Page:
C Change is a micro elimination project because it has a specific focus – eliminating HCV among people who use drugs, and folks who use injection drugs in particular. As with any change strategy, the work has to be achievable, so developing specific, intensive micro elimination programs is an important part of elimination work as a whole. Our focus on people who use drugs is purposeful – up to 60% of new HCV diagnoses are attributed to injection drug use, and 1 in 3 folks who use injection drugs will acquire HCV infection within their first year of using. When folks achieve cure they have better long term health outcomes, and they also can’t transmit HCV to anyone else. But, elimination can only be successful with really substantial scale up of screening, treatment, and harm reduction services that can prevent new HCV infections. The scale of the HCV epidemic in Philly can seem daunting, but we’re in a call to action moment, and have an urgent need to mobilize towards health justice. Philly’s home to a lot of incredibly powerful activists, and when we fight we win. So we have to fight!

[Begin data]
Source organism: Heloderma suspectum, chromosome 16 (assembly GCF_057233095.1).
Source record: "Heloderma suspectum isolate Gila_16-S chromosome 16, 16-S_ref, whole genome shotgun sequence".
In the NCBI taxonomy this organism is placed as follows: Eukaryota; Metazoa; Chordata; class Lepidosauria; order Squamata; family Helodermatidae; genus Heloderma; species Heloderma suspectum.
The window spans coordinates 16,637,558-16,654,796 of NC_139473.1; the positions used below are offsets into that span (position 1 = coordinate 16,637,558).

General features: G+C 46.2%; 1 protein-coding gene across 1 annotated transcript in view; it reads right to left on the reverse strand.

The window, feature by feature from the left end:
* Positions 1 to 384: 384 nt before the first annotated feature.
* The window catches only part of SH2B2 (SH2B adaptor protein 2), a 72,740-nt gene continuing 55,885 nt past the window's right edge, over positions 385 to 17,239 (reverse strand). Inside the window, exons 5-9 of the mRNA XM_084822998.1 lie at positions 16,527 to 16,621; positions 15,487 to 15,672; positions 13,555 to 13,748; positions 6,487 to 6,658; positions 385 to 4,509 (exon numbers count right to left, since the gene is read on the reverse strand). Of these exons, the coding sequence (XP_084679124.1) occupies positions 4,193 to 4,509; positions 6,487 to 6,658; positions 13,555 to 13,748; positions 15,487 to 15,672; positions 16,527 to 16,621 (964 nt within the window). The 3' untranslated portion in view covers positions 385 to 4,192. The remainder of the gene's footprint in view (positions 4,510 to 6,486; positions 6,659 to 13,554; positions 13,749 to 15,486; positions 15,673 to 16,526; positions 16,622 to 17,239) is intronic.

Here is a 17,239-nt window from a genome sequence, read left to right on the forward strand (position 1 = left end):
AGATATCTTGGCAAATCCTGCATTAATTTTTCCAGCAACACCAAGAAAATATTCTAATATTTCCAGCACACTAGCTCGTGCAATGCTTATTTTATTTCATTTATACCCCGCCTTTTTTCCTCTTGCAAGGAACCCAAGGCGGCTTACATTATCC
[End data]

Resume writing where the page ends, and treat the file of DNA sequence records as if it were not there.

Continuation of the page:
Q. Can you tell us about the Care Coordinators that are part of C change and how has this position played a role in the project?
The Care Coordinators – Jessica Santiago, Wilfredo Laboy, Janielle Bryan and Kayla Gray – are the engine that keeps C Change going! They are embedded full time at our sites, and provide direct patient services and substantially support the creation of infrastructure that will ensure that these programs are sustainable and replicable. They are involved at every phase of the work and in every milestone in a patient’s cure journey: they are fierce advocates, treatment educators, harm reduction counselors, insurance navigators, patient tracking system experts, database wizards, and all around superheroes. At the end of the day, the success of C Change rests in their hands – they are right alongside our participants to troubleshoot barriers and celebrate successes, and they are determined to bring those perspectives to the forefront as we continue to build and learn.
Q. How do you incorporate the patient voice into your work? Can you share a patient success story from C Change?